“Remember when you led that tour in the Rio Grande Valley to see schools?” a board member asked me about three months into my tenure.“That wasn’t me,” I replied. I knew he meant Jeremy, who had worked at IDEA in the Valley. At that time, I had never been to the Valley and didn’t even know where it was on the map.

“Yes, it was,” he insisted.

“I’ve never been to the Valley. It wasn’t me. I think you mean Jeremy.”

“No, it was you, don’t you remember?” he continued, pleading with me to recall something that never happened.

“It wasn’t me.”

He stopped, thought about it, confused, and uttered, “Huh.”

It is difficult for me to assign intent here, and this dynamic is not consistent with all board members. That particular person may have truly been confused about my identity. And sure, two black men may have a similar skin tone, and we may both work at YES. But my life experience suggests something else was at play. It reminds me that while I have the privilege of sitting at the table with our board, they, as board members, have the privilege of not having to know who I am, or that Jeremy and I are different black dudes.

It would be easy to just chalk this all up to racial politics in America and accept it as status quo, but I believe we can change the conversation on privilege and race by having more conversations on privilege and race. We can change the dynamics of the game by continuing to build awareness of diversity, equity, and inclusion. We can also advocate to change who has seats at the table and whose voices will be heard.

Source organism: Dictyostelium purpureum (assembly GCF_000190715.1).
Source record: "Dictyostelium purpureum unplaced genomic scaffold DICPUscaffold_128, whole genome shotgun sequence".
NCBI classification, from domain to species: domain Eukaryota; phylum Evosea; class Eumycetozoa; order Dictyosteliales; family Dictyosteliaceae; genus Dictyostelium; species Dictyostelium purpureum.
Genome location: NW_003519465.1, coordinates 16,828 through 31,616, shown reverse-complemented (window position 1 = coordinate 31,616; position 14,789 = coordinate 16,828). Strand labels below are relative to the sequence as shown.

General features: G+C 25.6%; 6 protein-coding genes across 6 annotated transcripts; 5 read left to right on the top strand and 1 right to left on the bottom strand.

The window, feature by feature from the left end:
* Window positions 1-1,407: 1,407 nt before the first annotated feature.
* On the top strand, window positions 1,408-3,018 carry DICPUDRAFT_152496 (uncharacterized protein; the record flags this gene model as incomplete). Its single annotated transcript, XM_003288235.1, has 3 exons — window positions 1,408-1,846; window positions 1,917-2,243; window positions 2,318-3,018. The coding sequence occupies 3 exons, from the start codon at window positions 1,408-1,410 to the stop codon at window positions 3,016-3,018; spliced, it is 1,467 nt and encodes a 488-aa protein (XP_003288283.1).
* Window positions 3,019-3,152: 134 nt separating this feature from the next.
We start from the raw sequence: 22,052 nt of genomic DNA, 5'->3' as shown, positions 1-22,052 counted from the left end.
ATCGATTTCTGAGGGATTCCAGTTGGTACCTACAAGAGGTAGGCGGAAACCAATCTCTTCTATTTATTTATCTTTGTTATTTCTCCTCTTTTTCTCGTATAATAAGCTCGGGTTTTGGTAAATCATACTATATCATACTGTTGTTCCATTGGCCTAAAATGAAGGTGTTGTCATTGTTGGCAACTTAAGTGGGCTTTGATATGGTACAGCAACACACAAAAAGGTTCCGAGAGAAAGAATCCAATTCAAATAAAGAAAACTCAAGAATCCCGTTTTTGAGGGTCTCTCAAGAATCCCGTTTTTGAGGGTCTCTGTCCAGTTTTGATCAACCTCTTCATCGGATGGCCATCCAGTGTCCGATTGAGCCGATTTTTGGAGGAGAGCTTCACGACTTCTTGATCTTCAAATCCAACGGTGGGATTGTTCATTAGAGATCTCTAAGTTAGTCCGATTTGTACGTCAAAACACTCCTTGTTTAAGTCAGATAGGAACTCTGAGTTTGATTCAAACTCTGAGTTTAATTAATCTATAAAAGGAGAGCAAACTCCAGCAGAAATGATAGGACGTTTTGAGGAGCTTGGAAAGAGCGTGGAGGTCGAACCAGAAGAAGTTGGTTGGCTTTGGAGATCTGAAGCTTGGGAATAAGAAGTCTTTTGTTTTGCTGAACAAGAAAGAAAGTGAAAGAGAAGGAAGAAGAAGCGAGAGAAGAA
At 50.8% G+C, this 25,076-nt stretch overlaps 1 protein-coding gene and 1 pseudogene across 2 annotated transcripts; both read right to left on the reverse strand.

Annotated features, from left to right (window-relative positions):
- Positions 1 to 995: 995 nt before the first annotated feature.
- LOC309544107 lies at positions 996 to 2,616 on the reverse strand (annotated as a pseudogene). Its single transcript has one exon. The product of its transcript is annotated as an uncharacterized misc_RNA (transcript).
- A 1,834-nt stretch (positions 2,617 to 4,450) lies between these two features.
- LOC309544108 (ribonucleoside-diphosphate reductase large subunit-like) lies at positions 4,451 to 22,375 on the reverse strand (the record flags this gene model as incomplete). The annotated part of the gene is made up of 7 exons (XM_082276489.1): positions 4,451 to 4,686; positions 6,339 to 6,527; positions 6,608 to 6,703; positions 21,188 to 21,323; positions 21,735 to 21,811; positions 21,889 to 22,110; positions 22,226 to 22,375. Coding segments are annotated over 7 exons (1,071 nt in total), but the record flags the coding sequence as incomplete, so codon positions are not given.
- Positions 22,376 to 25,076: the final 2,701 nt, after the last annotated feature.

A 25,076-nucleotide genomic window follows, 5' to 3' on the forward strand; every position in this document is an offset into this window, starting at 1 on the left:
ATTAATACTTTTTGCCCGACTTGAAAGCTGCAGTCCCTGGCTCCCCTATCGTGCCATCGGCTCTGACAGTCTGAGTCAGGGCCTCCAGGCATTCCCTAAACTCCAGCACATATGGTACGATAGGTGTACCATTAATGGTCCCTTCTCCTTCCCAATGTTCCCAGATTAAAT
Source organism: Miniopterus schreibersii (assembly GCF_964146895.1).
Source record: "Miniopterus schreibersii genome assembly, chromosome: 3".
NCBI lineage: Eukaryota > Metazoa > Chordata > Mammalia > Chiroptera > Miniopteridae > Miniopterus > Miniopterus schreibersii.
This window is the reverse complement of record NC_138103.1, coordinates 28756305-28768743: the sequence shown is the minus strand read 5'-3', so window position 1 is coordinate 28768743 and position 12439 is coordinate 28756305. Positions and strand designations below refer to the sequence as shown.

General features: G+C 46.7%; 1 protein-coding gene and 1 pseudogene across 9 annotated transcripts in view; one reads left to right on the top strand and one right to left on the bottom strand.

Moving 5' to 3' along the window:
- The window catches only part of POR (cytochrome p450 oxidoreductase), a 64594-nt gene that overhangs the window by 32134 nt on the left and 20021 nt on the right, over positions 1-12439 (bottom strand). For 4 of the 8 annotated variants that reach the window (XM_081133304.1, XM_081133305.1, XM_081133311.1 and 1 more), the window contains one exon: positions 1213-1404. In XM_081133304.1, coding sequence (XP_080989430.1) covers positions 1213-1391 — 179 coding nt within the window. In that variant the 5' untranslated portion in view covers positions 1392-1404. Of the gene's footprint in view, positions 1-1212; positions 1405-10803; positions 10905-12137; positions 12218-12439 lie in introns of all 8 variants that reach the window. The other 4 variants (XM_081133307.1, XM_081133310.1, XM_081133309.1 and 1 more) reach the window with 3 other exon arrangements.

I remain hopeful thanks to the changes I have witnessed during my time at YES. The board has been intentional in their efforts to address their own privilege, and is actively working to become more diverse and inclusive.

Personally, I have worked to ensure there are more people of color with seats at the table by mentoring future leaders of color at YES Prep and other black men in this work. Jeremy and I also created Brothers on Books, a book club for black men at YES to find mentorship and fellowship. Through this book club, we can create a safe space to have candid discussions based on literature we read and explore what it means to be black men at YES.

When I think about privilege, I am torn between the privilege that has been afforded to me and the jarring power dynamics that determine who gets to have conversations and make decisions in so-called education reform. White people are afforded more voices and seats at the table, making decisions that primarily impact children of color.

It is not lost on me that it is my own privilege that affords me access to a seat at the table. My hope is that by using my role, my voice and my privilege, I can open up dialogue, hearts, minds, opinions, and perceptions. I hope that readers are similarly encouraged to assess their own privileges and determine how they can create positive change.

Recy Benjamin Dunn is YES Prep’s chief operating officer, overseeing operations, district partnerships, and growth strategy for the charter school network. A version of this piece was first published on YES Prep’s blog.